Dr Irvin Khoza: The PSL would collapse should Icasa amend broadcasting rights

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Khoza said the PSL will oppose the proposed amendments suggested by Icasa for the football rights to be free in South Africa

The Premier Soccer League (PSL) has vowed to challenge the proposed free-to-air regulations which were set out by the Independent Communications Authority of South Africa (Icasa) in December 2018. 

According to Icasa, sports broadcast rights should be made available to free-to-air channels instead of the subscription.

However, chairman Dr Irvin Khoza said should the proposed amendments come into law, the PSL would collapse. 

Khoza went further to say the PSL board of governors resolved to take Icasa head on should it amend the broadcast rights while threatening to even shut down the league should they fail to win this battle. 

"Icasa claims to be making these amendments in the public interest to prohibit subscription broadcasting services from acquiring exclusive rights that prevent or hinder free-to-air broadcasting of any national sporting event as identified as a public interest," Khoza told the media in Kempton Park.

"It is important to note that the PSL has self-regulated on this issue for a long time. The most followed match on its fixtures‚ the Soweto Derby‚ is available to free-to-air irrespective of who owns the broadcast rights. The cup finals and the semifinals are also available," argued Khoza.  

"To take the limited exclusivity from the broadcast rights owner will devalue the broadcast rights to the effect that the PSL will not be able to afford to stage the events where it creates the content that the broadcaster currently buys," he continued.

"It is also worth noting that PSL peers around the world are dependant on pay (per view) Television. The [PSL] board of governors have decided to make this public. It is important to let you know that we approached all political parties last year to provide them with an understanding of our business," he indicated. 

"I think we are dealing with exclusion here. If Icasa contemplates the changes that we face without consulting us and understanding our industry and the consequences and risks that we will face‚ it is a form of exclusion. I sincerely hope that this is an error rather than for the purpose of subjugation," added Khoza.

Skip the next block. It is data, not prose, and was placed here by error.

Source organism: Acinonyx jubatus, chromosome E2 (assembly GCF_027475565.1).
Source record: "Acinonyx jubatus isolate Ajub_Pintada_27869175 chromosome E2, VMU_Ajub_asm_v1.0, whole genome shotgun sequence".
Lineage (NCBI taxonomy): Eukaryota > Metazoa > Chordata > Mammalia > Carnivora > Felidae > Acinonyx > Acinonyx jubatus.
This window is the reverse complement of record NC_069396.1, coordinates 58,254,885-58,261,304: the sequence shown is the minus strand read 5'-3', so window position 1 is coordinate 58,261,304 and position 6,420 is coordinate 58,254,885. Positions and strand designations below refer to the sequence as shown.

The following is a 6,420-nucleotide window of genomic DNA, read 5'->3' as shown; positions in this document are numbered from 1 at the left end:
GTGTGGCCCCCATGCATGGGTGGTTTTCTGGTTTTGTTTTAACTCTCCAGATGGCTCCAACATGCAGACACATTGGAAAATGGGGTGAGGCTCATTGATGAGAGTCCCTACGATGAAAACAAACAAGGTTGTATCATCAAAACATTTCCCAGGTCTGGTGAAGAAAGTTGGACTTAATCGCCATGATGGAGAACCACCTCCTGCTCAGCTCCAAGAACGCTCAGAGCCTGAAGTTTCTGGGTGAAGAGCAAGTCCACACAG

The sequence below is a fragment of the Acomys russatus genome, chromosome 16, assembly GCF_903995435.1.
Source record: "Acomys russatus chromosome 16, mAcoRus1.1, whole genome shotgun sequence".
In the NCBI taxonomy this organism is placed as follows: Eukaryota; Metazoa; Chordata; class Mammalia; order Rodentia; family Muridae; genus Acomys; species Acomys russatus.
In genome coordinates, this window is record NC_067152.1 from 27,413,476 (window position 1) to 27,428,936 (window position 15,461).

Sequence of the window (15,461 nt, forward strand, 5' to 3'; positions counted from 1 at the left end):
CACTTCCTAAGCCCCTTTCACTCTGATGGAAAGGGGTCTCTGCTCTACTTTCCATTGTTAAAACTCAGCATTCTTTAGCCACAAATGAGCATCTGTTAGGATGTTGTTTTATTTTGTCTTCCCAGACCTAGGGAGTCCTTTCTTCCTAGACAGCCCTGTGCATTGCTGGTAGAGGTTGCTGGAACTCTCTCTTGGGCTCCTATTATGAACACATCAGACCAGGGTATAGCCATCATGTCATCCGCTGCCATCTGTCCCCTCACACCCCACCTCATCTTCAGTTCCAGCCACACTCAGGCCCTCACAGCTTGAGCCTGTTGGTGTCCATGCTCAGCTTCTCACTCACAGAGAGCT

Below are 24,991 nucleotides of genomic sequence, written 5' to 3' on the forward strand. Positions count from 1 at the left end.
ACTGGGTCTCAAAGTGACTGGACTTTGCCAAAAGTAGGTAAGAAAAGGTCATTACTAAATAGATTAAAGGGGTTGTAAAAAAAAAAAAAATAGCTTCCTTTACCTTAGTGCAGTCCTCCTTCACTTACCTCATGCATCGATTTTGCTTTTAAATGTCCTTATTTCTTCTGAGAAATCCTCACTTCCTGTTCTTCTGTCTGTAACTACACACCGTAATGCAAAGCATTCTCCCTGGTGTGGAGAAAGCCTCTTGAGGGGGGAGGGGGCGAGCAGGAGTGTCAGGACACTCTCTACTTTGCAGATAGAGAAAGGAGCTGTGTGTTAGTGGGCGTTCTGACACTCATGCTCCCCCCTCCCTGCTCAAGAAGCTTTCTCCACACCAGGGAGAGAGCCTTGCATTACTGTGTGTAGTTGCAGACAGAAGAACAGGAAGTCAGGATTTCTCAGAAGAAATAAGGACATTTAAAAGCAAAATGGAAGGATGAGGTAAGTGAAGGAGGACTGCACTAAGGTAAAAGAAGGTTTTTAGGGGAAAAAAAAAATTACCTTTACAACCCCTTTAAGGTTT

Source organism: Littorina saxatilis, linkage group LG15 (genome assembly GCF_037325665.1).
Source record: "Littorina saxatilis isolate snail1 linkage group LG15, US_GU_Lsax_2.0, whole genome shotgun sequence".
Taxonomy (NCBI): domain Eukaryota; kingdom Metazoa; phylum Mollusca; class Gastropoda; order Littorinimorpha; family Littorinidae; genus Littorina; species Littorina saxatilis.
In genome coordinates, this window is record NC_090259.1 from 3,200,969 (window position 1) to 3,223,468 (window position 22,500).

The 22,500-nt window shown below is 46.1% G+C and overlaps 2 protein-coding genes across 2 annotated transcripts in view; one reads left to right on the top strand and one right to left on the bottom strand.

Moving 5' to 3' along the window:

"I doubt any reasonable South African with the knowledge of our industry would support the cutting off of our funding lifeline particularly when we grow our industry within constraints set by the very regulator which is now proposing to act like this," Khoza said. 

"We did not break the law. Everything we did was within the framework. We did the work necessary. The broadcast deal has had an enormous impact on the state of South African football and without it, the PSL dies. Without adequate funding, this industry as we know, it will collapse and will be back to what it was back in the 1980s. This will cripple our revenue by 80 per cent and clubs will have to cut support staff to the bone and our grant of R11 million to Safa will no longer be available," he said. 

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"We will defend ourselves rigorously. We will exhaust all options available to us. If it is not resolved, we will shut down the PSL," vowed the PSL boss.

Icasa has since extended the deadline for submission to March this year to allow all the relevant stakeholders and federations to put forward their arguments before making a final decision. 

The PSL and the South African Rugby Union (Saru) are the only two stakeholders who have so far expressed their dissatisfaction over Icasa's proposed amendments for sports broadcast rights. 

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